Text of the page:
London: An influential Saudi prince and one of the world’s richest men was on Tuesday accused of telling “lies” and being “untruthful” during several hours of bruising cross examination in a High Court dispute.
Prince Al Waleed Bin Talal, the billionaire investor, was giving evidence for a second day in a lawsuit brought by a Jordanian businesswoman who claims that the Saudi prince failed to pay her $10 million (Dh36.72 million) commission for her role in brokering the $120 million sale of one of his private jets to Colonel Muammer Gaddafi, the former Libyan leader.
Clive Freedman QC, representing businesswoman Daad Sharab, accused the prince of being “untruthful” in a letter to Muammar Gaddafi where the prince had claimed he originally bought the plane for $135 million.
However Freedman told the court that the Saudi prince had actually paid $95 million for the plane which he later sold to Gaddafi.
Freedman put it to the prince in a series of heated exchanges that this was a “lie about the original cost of the aircraft”, adding: “It is corrupt to say to a buyer you paid $135 million for aeroplane when you paid $95 million.”
The prince, who is an significant investor in Citigroup and News International, said the Gaddafi letter was a “tactic used with the Libyans”.
“You might call it a lie, I call it a tactic,” he told the court, adding that dealing with the Libyans was “not straightforward”.
Gaddafi had paid $70 million but later failed to pay the remaining balance of $50 million to the prince and so the prince took the plane back to Saudi Arabia for re-registration until the remaining payment was made, the court heard.
The prince told the court he wanted to put “maximum pressure” on Gaddafi to pay up, adding: “You have to recognise we deal with a rogue state and we had to act in kind.”
Trial judge Justice Peter Smith who is hearing the case told the prince that his letter detailing the price of the plane was “untrue”. The judge also added to the prince: “Just because they [Libyans] behaved badly doesn’t justify you behaving badly — you do not stoop to their level.”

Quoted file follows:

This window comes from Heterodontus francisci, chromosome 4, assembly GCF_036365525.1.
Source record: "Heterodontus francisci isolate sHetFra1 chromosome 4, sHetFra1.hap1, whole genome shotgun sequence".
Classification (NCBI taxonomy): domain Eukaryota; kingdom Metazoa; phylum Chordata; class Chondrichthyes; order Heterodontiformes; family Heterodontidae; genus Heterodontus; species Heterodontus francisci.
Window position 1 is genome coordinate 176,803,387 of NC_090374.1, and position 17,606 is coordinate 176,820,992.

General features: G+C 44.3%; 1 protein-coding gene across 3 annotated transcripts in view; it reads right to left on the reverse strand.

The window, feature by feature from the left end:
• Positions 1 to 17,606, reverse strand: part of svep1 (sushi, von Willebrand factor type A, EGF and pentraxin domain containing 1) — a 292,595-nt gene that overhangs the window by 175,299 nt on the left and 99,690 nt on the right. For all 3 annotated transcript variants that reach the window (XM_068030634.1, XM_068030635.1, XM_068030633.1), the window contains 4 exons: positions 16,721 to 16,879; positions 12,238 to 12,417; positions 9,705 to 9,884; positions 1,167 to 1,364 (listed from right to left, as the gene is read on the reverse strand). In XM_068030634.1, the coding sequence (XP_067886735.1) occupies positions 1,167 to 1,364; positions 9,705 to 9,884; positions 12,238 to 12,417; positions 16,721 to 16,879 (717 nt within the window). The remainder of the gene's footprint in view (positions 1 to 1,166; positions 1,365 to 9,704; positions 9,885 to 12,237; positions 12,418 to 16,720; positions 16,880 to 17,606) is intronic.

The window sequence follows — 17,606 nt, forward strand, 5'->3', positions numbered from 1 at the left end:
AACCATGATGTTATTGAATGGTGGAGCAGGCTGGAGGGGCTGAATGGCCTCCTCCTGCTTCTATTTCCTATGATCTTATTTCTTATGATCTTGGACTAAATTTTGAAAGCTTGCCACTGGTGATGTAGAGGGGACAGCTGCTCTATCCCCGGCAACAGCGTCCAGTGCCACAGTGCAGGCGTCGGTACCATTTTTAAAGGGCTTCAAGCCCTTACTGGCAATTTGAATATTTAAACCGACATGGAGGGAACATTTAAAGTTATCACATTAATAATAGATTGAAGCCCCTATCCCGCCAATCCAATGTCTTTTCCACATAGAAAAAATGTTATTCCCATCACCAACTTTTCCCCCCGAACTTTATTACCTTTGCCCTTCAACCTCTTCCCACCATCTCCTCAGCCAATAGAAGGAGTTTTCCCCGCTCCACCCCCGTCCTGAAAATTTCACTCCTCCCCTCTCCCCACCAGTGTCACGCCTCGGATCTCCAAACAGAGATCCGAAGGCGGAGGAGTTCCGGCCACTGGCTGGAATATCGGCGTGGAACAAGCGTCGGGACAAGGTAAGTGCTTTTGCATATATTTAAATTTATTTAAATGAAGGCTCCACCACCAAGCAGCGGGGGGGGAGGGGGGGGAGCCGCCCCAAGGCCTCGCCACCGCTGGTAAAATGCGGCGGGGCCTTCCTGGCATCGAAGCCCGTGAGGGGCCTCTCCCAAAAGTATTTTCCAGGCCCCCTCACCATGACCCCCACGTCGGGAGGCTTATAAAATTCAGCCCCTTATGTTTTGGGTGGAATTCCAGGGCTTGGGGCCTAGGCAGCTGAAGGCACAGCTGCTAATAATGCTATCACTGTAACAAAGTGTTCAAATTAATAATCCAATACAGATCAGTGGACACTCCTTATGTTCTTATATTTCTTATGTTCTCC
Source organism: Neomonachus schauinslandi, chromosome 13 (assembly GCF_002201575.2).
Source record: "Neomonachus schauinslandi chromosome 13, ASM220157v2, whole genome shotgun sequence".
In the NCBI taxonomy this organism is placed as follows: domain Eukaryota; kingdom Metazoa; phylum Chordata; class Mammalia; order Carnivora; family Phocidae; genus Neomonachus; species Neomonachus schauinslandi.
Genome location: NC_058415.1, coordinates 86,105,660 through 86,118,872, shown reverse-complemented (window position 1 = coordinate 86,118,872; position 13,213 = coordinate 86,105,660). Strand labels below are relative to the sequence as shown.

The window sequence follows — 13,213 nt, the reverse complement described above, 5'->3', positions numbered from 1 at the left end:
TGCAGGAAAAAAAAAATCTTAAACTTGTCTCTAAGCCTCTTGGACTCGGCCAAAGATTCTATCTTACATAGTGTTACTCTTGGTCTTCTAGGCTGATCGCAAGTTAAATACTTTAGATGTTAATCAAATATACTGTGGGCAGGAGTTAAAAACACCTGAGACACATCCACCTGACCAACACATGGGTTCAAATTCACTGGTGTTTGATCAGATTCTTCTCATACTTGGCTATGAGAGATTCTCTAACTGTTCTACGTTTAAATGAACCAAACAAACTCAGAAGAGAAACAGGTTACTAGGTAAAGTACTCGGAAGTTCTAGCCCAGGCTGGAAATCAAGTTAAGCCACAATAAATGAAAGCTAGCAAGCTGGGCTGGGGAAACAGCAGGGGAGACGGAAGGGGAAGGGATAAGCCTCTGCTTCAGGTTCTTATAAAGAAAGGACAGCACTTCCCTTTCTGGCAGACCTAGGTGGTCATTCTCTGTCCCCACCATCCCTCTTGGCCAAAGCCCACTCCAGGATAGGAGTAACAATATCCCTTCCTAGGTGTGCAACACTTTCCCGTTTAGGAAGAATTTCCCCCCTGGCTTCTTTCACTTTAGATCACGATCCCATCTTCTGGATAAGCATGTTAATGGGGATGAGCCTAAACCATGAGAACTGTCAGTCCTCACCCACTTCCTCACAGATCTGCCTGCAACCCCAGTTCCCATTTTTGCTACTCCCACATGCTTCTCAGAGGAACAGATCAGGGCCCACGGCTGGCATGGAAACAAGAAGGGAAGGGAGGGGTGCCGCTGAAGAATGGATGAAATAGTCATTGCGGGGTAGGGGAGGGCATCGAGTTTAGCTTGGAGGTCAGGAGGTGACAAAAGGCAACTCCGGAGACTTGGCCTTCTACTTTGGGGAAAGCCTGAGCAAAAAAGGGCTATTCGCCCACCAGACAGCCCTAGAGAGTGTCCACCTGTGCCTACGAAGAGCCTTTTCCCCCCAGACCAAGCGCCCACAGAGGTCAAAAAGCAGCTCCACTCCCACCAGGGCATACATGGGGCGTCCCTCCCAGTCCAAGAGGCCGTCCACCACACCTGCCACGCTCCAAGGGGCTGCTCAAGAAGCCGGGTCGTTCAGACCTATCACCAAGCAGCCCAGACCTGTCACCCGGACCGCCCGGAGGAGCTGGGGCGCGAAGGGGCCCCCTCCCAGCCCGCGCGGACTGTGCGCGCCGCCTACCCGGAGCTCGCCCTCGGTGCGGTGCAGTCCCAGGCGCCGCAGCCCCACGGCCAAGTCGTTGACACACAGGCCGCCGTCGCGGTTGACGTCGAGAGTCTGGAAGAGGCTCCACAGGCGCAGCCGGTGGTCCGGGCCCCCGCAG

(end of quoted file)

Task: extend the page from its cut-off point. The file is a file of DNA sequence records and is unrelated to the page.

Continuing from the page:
In a series of further interjections the trial judge also asked whether the parties had held settlement talks and warned them that he may have to make a finding in the case on whether one or both parties “is lying”.
“I despair frankly,” Justice Smith told both parties in court. “That two people who were obviously friends and business acquaintances are driven to a situation where for six days each one has called the other a liar.”
Earlier Freedman QC reminded the court about the Saudi prince’s concern for his reputation and the libel action he had begun in the High Court against Forbes magazine which he is suing for allegedly underestimating his fortune.
In what is believed to be the first appearance at the High Court by a member of the Saudi royal family, the prince confirmed that he had asked Sharab to negotiate with Gaddafi on the sale of either his Boeing or Airbus aircraft. “No one denies Mrs Sharab did a good job,’ the prince told the court adding that she had later “stabbed him in the back” and “switched to the Libyan side”.
On any commission payout to Sharab, the prince said the amount was “based on my discretion”.
He told the court she had opened doors to him only in Libya as “the doors were very much open to me in 140 countries”.
The case continues.